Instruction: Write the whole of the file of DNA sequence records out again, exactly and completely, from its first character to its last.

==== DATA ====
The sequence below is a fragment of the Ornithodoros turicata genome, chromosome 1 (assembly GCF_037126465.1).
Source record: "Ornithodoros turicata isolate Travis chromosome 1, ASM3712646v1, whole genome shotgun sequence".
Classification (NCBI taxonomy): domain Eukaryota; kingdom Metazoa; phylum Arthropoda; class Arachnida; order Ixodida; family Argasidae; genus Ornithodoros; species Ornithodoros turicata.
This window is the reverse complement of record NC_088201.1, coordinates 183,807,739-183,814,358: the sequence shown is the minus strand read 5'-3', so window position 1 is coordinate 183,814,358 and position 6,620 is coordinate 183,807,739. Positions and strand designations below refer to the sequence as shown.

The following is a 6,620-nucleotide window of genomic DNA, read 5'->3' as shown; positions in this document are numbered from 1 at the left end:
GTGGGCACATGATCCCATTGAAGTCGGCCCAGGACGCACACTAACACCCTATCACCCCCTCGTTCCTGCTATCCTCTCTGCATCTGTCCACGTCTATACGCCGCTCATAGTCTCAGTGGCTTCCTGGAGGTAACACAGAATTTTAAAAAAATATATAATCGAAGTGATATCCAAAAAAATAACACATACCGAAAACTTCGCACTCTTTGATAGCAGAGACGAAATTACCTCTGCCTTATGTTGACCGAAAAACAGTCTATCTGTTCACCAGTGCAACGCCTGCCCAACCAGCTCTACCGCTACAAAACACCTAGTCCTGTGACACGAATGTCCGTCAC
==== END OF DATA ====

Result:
The sequence below is a fragment of the Ornithodoros turicata genome, chromosome 1 (assembly GCF_037126465.1).
Source record: "Ornithodoros turicata isolate Travis chromosome 1, ASM3712646v1, whole genome shotgun sequence".
Classification (NCBI taxonomy): domain Eukaryota; kingdom Metazoa; phylum Arthropoda; class Arachnida; order Ixodida; family Argasidae; genus Ornithodoros; species Ornithodoros turicata.
This window is the reverse complement of record NC_088201.1, coordinates 183,807,739-183,814,358: the sequence shown is the minus strand read 5'-3', so window position 1 is coordinate 183,814,358 and position 6,620 is coordinate 183,807,739. Positions and strand designations below refer to the sequence as shown.

The following is a 6,620-nucleotide window of genomic DNA, read 5'->3' as shown; positions in this document are numbered from 1 at the left end:
GTGGGCACATGATCCCATTGAAGTCGGCCCAGGACGCACACTAACACCCTATCACCCCCTCGTTCCTGCTATCCTCTCTGCATCTGTCCACGTCTATACGCCGCTCATAGTCTCAGTGGCTTCCTGGAGGTAACACAGAATTTTAAAAAAATATATAATCGAAGTGATATCCAAAAAAATAACACATACCGAAAACTTCGCACTCTTTGATAGCAGAGACGAAATTACCTCTGCCTTATGTTGACCGAAAAACAGTCTATCTGTTCACCAGTGCAACGCCTGCCCAACCAGCTCTACCGCTACAAAACACCTAGTCCTGTGACACGAATGTCCGTCAC